Natural convection of a magnetic fluid in concentric horizontal annuli under nonuniform magnetic fields

Tatsuo Sawada, Hiroshige Kikura, Atsushi Saito, Takahiko Tanahashi

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Natural convection of a magnetic fluid in concentric annuli was investigated experimentally. Two concentric cylinders were made of copper and placed horizontally. The temperature of the outer cylinder was kept at 15°C, and the inner cylinder was rapidly heated from 15°C to 25°C and held there. A thermosensitive liquid crystal was utilized for temperature visualization instead of flow visualization; temperatures on a central cross-section were also measured by thermocouples. A magnetic field was applied to the cylinders using a permanent magnet. The test liquid was a magnetic fluid with a 33% weight concentration of fine magnetic particles in a water carrier. Several kinds of experiments were carried out to clarify the influences of direction and the intensity of magnetic fields on the natural convection. When there was no magnetic field, ordinary natural convection was observed. When a magnetic field gradient was applied in the same direction as the gravity, a wall-temperature distribution was observed, as if an apparent gravity had increased; however, the clear influence of the magnetic field was not found. When a magnetic field gradient was applied in the opposite direction of the gravity, the reverse natural convection was observed. Consequently, even if the intensity of the applied magnetic field was small, it played an important role in natural convection and heat transfer of a magnetic fluid. It was recognized that natural convection of a magnetic fluid could be controlled by the application of a magnetic field.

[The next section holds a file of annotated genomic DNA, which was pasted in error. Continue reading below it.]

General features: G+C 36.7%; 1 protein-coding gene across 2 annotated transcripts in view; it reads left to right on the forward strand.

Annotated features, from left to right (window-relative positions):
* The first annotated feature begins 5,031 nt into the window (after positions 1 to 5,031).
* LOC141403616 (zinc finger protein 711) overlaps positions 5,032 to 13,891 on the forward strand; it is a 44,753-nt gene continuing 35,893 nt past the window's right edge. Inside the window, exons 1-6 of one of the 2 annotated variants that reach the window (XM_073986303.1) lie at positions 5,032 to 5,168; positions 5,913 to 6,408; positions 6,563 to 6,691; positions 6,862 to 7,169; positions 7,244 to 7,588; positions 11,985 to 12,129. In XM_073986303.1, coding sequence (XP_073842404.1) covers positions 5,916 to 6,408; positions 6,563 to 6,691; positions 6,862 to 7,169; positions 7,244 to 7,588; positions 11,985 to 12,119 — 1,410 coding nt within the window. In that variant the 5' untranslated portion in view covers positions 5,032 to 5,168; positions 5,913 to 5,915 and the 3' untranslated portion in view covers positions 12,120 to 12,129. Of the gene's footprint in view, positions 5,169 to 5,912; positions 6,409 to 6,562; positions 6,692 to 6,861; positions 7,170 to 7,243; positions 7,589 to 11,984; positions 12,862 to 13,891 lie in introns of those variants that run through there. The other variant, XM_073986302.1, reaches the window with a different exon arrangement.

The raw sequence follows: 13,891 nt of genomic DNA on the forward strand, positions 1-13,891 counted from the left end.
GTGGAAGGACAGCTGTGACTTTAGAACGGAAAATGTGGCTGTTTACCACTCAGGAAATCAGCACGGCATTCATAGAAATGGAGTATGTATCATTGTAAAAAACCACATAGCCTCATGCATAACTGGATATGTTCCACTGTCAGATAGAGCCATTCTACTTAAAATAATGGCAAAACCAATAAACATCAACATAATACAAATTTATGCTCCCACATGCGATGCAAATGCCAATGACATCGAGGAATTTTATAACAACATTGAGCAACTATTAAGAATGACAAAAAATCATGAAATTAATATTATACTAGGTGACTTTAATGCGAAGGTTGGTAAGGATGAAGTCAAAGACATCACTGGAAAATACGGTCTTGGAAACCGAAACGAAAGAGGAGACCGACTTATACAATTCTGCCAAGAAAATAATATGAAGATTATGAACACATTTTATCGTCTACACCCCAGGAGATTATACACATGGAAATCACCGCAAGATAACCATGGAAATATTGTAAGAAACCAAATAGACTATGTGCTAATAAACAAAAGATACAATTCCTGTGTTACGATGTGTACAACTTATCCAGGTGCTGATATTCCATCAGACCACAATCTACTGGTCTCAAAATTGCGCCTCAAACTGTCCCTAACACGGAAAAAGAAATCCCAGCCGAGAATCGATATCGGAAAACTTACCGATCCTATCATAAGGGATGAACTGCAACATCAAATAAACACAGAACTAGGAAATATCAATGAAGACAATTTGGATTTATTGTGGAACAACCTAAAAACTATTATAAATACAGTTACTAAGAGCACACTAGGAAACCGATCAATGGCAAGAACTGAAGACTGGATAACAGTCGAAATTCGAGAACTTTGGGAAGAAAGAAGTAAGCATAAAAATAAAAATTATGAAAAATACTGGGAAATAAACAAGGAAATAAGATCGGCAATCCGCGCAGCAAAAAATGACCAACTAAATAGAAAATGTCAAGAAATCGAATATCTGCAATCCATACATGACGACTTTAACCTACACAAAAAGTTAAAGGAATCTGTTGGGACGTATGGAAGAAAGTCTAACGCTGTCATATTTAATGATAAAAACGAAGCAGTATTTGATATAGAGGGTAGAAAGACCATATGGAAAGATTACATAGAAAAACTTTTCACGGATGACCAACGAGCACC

Original languageEnglish
Pages (from-to)212-220
Number of pages9
JournalExperimental Thermal and Fluid Science
Issue number3
Publication statusPublished - 1993 Oct



  • concentric annuli
  • magnetic field
  • magnetic fluid
  • natural convection
  • temperature visualization

ASJC Scopus subject areas

  • Chemical Engineering(all)
  • Nuclear Energy and Engineering
  • Aerospace Engineering
  • Mechanical Engineering
  • Fluid Flow and Transfer Processes

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